Humankind's fascination with story is no different now that we are in the age of technology. In fact, one of the great things about technology is the way it encourages us to share stories with others. Those stories might take the form of a phone call, an email, a mime shared via a slideshow, a video, a series of drawings, a digital cartoon, a recorded oral story, a podcast, or a poem recorded as a PDF document. Yes, these options seem very different to swapping tales around a campfire, but the basics haven't changed. A good story needs a communicator and an audience. Here are six apps that might help your youngster get a message across to a chosen audience.
The process of creating a presentation with 30hands is simple. Once children draw on a slide, they take a photo/video or add an image/video from the Camera Roll, and can then edit the order images are in, as well as record audio for each slide. The resulting creation can be added as a video to the Camera Roll. 30hands is not just great for telling digital stories; it offers children the chance to present information in an educational context too.
Check out my review of 30hands at The Book Chook. Find 30hands for iPad on iTunes USA: 30hands Starter: Create and Show What You Know.
Make Beliefs Comix
If you'd like your children to be involved in a little writing, but not so much writing as to be daunting, why not consider introducing them to a comic app? Free is always great, and the Make Beliefs Comix app works well. Kids choose the number of panels they want for their story, then characters, objects, and backgrounds. There aren't too many bells and whistles so youngsters will work it out in no time and can then email their story to a friend or relative to view.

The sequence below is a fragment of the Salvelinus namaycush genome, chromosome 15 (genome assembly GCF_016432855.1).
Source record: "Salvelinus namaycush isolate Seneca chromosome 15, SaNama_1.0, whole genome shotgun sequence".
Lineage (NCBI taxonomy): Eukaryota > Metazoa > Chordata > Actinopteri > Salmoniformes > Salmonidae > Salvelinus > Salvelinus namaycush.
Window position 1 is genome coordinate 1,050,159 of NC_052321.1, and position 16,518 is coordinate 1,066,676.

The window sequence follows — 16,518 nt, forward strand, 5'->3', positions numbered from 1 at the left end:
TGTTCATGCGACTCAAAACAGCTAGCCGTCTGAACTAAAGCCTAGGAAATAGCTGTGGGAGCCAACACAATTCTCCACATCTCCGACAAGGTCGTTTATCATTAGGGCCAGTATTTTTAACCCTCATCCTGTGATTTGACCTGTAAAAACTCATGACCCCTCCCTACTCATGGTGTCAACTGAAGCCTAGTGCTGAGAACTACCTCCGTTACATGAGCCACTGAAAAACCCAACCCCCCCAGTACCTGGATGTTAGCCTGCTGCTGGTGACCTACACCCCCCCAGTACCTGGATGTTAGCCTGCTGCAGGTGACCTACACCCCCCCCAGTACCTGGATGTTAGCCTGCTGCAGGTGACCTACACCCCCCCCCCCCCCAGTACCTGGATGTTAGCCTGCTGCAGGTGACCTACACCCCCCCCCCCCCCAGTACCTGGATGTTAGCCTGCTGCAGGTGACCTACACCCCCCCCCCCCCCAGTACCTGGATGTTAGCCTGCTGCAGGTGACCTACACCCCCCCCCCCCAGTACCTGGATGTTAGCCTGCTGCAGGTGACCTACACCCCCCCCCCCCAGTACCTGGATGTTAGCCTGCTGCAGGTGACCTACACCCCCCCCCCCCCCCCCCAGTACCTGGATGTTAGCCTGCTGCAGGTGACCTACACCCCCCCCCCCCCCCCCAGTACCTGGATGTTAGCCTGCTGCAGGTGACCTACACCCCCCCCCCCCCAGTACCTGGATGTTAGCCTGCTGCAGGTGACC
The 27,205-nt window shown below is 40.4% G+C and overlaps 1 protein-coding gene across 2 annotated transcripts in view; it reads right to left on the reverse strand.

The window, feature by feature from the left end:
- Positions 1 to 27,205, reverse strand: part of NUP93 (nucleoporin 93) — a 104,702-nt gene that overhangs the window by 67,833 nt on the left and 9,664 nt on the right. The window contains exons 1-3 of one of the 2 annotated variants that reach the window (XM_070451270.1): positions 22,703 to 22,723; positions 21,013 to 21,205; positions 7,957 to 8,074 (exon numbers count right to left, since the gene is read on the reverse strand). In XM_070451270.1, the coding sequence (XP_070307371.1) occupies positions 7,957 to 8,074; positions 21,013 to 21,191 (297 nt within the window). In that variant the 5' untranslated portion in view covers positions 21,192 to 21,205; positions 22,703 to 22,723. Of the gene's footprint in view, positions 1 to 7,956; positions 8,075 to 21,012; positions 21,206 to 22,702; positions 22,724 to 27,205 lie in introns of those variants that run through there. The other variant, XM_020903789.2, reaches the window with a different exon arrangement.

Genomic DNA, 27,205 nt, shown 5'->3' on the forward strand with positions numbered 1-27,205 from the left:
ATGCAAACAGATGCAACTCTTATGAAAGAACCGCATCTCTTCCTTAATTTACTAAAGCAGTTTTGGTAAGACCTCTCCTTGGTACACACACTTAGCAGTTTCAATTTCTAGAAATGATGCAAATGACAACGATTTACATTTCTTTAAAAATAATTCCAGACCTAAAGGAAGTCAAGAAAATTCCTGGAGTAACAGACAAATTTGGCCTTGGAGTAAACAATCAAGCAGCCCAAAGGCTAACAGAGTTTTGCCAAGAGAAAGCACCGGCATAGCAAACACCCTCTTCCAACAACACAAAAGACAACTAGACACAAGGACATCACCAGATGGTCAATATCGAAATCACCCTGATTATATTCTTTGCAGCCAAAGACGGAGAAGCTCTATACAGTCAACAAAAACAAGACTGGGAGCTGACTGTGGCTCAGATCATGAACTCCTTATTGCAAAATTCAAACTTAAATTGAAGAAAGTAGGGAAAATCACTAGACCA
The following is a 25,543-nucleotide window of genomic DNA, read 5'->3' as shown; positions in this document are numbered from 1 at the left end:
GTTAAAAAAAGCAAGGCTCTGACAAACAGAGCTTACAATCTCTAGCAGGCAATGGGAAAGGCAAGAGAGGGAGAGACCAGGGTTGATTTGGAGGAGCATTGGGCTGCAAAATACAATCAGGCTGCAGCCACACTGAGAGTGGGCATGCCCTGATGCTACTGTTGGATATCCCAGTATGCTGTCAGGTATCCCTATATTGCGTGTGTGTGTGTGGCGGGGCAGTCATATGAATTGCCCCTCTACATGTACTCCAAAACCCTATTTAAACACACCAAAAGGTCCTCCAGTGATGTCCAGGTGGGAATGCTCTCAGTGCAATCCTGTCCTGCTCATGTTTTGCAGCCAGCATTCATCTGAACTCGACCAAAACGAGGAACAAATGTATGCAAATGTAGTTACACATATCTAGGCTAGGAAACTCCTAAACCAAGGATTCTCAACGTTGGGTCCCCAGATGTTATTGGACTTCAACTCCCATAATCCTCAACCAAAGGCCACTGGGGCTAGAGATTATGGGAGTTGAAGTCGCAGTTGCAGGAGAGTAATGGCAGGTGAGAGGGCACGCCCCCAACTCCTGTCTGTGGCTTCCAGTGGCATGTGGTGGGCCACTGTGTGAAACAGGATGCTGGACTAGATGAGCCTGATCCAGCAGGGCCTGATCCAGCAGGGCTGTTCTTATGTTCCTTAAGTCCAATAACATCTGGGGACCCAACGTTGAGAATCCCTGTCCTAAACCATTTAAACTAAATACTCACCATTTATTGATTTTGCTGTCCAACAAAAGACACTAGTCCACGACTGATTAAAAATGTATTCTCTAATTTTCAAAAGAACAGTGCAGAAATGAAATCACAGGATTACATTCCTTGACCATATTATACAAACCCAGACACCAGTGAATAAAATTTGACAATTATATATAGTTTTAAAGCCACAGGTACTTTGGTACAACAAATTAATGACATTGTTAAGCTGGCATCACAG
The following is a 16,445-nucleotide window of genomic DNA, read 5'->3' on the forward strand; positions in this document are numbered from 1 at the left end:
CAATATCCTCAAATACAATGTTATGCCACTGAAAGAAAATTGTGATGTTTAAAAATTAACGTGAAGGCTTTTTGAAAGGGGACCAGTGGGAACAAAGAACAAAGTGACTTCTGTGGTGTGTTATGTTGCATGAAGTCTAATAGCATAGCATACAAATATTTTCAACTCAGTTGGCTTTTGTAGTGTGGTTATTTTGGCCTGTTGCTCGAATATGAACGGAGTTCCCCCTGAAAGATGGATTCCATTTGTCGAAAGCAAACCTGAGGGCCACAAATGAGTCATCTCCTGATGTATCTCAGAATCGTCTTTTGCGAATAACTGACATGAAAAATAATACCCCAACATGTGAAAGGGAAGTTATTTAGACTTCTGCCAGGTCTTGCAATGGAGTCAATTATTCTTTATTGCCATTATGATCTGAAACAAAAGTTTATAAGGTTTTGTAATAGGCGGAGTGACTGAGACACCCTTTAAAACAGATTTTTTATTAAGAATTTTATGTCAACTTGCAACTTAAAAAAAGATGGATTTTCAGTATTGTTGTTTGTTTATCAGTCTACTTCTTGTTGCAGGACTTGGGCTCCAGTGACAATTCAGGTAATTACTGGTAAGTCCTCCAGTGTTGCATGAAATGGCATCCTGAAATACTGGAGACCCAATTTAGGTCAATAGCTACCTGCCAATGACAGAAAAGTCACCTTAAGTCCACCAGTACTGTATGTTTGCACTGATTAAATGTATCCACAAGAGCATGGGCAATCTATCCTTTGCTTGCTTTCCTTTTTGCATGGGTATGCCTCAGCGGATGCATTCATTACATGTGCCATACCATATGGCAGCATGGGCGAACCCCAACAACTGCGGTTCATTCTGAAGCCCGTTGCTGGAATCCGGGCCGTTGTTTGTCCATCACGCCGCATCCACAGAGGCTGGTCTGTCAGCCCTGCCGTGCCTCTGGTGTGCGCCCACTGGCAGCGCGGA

Check out my review of Make Beliefs Comix at The Book Chook. Find Make Beliefs Comix on iTunes USA.
Another app that encourages us to create a comic as a way to tell a digital story is Toon Toolkit. Because it's more complicated than Make Beliefs Comix, I would suggest it's better for teens to use. The process is similar to most comic editors in that you need to have a story to tell first, then choose from the elements provided by the app to create it. Elements have a "menu" that amplifies them. In the case of characters, this means you can choose different emotions.
Check out my review of Toon Toolkit at The Book Chook. Find Toon Toolkit on iTunes USA.
Shadow Puppet is a really versatile app that's suitable for both kids and adults who want to make a share a story. Kids can choose images or video, then add music and/or record their voice narrating. It makes sharing holiday snaps and tall tales with grandparents easy, and the resulting video can also be uploaded to YouTube.
Check out my review of Shadow Puppet at The Book Chook. Find Shadow Puppet on iTunes USA.
Here's another free app kids can use to tell a short story. YAKiT Kids encourages youngsters to make quick animated videos by using images and their own voices. It's lots of fun to do, but the maximum length is 15 seconds, so for some kids, this won't be long enough. Chatterpix Kids might suit them better.
Check out my review of YAKiT Kids at The Book Chook. Find YAKiT Kids on iTunes USA.
LEGO Movie Maker
This is a free app that makes it fairly straightforward for kids create a stop-motion movie. Kids can set up a photo with LEGO or other toys and snap it from within the app. Then they move part of the set a little to show progression in their story, and take another photo. They repeat this, building a short video from their photos. They can also choose music and sound effects to add to their video. You can read my review of LEGO Movie Maker at The Book Chook.
Find LEGO Movie Maker app on iTunes USA.
Because I'm fascinated by all the possibilities inherent in tech for children's learning, I've made a list of even more apps kids can use to create digital stories at The Book Chook.
Do you and your kids create digital stories? Let us know on the Scholastic Parents Facebook page.